Published at Sunday, May 27th 2018. by noah seihan in Cruise Ship Cabins.
Location of the cabin regardless the size is very important. How close do you want to be to the upper deck? Do you have children who will be hard to travel up and down flights of stairs with every day? Where is the cabin in relation to the engine or water lines? Be sure to look at a map of the cruise ship before choosing a cabin location. Many people are not very concerned about where their cabin is since they will just be sleeping there. However on longer cruises your cabin will be the only private place you have to get away from all the noise and relax. You may want to be certain the cabin is far away from the main deck to ensure it will be a quiet area. On the other hand perhaps you enjoy the party do not plan on sleeping much and would prefer a cabin close to all the action. Choosing a cabin is very important as an uncomfortable cabin could make for a very uncomfortable trip.
At the economy end of the scale a co owner could buy 1% of an economical cruise ship for about $5000. However it is not necessary for all co owners to have equal shares in the ship. Ownership can easily be divided up into 1% increments. If one buyer wanted 5% then his cost of acquisition would be $25000. He would be entitled to 5% of the ship`s cabins and would have five votes on operations and management of the ship such as itinerary planning.
Operating a cruise ship is expensive. The expenses include the cost of fuel labor maintenance repairs spares food port charges insurance technical management shore management registration and the other costs of operating the ship. At first glance these costs may seem expensive but in reality the cost of living at sea is actually a bargain considering what you get based upon what you pay. The best value does not always translate to the cheapest price. If the ship is well managed the management will seek the highest quality goods services and labor at the very best global value. If the owners are dissatisfied with either technical or shore management they replace them.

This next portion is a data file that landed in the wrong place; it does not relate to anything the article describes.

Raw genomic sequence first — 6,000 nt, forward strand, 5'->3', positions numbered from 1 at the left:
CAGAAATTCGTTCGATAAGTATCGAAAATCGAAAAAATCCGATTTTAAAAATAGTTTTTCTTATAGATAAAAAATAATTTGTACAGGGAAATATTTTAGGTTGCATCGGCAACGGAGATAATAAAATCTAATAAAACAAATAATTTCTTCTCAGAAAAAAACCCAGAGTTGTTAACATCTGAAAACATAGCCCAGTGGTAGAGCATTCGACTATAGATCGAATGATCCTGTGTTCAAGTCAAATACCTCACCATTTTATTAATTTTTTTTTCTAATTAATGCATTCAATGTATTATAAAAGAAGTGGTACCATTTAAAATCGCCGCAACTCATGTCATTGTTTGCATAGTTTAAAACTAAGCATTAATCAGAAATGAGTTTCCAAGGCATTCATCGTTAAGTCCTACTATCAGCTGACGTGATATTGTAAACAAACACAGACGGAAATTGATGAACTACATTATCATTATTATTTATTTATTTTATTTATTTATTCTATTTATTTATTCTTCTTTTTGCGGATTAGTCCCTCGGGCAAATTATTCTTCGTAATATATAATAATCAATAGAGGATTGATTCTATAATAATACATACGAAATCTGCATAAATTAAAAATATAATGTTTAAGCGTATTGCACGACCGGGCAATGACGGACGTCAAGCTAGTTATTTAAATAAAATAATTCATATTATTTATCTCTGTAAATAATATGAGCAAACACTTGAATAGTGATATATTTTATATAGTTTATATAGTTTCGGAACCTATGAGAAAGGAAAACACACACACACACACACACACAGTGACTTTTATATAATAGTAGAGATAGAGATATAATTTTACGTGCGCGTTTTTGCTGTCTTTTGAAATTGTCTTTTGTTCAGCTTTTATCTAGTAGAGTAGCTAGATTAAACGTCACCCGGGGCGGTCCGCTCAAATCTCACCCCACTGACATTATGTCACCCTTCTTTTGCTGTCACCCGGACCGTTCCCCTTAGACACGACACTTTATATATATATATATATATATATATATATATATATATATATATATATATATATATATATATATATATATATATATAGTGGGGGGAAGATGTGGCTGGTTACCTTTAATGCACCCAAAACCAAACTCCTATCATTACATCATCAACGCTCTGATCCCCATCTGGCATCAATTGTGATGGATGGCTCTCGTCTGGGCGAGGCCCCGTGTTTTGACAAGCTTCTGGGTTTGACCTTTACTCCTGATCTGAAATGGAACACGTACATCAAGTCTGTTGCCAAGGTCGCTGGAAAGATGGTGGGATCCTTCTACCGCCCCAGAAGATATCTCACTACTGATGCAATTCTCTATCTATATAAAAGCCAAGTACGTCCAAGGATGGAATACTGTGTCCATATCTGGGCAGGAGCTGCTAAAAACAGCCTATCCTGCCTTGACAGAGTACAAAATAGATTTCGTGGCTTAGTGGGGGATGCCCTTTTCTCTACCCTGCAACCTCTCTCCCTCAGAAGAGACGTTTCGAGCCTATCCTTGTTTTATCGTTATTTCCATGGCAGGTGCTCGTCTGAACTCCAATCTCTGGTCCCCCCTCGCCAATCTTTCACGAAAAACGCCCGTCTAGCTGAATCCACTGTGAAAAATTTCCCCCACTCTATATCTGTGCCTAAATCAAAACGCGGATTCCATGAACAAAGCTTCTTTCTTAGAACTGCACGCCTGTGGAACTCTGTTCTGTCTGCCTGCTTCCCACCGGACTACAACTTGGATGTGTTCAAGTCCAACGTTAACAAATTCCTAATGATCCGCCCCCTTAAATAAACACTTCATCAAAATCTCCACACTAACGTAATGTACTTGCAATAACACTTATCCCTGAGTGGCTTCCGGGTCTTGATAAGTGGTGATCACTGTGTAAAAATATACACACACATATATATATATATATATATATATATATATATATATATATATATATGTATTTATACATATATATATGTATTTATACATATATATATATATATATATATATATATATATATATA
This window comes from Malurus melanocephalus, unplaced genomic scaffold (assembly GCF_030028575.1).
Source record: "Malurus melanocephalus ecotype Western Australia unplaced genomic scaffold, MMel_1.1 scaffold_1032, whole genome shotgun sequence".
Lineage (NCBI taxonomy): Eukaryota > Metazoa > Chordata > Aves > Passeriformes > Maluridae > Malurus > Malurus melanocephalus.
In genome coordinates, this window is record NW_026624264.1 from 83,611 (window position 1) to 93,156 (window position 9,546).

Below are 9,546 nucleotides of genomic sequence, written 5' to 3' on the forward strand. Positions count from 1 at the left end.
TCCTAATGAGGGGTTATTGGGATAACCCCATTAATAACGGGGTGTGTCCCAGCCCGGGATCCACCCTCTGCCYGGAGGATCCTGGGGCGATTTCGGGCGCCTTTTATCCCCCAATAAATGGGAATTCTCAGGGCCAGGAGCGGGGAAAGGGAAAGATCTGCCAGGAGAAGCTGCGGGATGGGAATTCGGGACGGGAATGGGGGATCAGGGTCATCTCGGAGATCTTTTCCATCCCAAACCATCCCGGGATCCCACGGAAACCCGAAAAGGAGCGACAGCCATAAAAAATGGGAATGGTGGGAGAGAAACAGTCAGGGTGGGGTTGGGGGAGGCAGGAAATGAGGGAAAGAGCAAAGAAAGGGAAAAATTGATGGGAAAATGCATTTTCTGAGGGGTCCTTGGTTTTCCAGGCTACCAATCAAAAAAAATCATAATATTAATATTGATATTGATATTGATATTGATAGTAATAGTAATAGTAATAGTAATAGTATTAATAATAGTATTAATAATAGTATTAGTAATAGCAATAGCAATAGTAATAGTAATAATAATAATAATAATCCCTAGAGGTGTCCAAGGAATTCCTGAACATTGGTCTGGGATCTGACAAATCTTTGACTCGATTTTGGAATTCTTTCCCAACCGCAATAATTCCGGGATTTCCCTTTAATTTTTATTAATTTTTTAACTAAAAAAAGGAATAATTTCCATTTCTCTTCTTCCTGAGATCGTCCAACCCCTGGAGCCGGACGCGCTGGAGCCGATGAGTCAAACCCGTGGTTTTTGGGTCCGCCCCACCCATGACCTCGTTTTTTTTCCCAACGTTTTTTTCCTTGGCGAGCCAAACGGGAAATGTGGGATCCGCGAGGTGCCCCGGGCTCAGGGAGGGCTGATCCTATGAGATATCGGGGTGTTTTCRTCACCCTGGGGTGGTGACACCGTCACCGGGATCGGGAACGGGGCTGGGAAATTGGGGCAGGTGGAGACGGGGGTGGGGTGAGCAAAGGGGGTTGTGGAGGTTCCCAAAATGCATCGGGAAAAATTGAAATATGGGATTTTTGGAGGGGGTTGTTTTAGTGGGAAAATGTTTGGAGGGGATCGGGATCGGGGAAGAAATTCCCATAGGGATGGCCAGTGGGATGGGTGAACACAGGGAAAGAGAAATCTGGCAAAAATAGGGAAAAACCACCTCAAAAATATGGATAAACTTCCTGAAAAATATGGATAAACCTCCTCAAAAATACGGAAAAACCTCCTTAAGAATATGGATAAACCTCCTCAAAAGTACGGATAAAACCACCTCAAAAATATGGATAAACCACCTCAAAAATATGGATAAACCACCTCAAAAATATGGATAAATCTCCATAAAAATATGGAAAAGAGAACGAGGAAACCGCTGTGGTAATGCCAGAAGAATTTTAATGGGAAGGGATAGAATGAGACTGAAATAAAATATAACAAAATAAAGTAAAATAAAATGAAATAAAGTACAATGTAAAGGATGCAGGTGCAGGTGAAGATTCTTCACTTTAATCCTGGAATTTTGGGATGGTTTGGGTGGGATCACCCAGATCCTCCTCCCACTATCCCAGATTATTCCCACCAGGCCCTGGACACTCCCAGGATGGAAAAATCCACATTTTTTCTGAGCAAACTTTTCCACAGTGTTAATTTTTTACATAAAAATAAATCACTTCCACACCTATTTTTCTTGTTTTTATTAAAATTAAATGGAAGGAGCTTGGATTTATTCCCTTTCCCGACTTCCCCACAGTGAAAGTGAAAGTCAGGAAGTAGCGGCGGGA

Cost is typically the primary concern of most travelers. The more amenities a cabin offers the more it will cost. For example cabins with a balcony typically cost 25% more than cabins with just a window. Windowless cabins cost far less but guests are left with no view. It is important to know what you are willing to live without on your trip. If a balcony is not that important then forego it to save money for entertainment or a future trip. Cabin sizes will differ on different cruise lines. The smallest rooms on larger cruise ships will be bigger than some of the larger rooms on smaller cruise ships. Many people prefer to get a smaller room and extend their vacation. After all the cabin is just a place to sleep. All of the fun and entertainment is above deck.
A cruise passenger`s perception of onboard service is so often dependent upon who their stateroom attendant was and which waiters / waitresses served their meals. Since my wife and I started Direct Line Cruises there have been several instances in which different clients on the same exact cruise would report radically different service levels. So at best any evaluation of service should be taken only as a generalization based on limited individual experiences while onboard.
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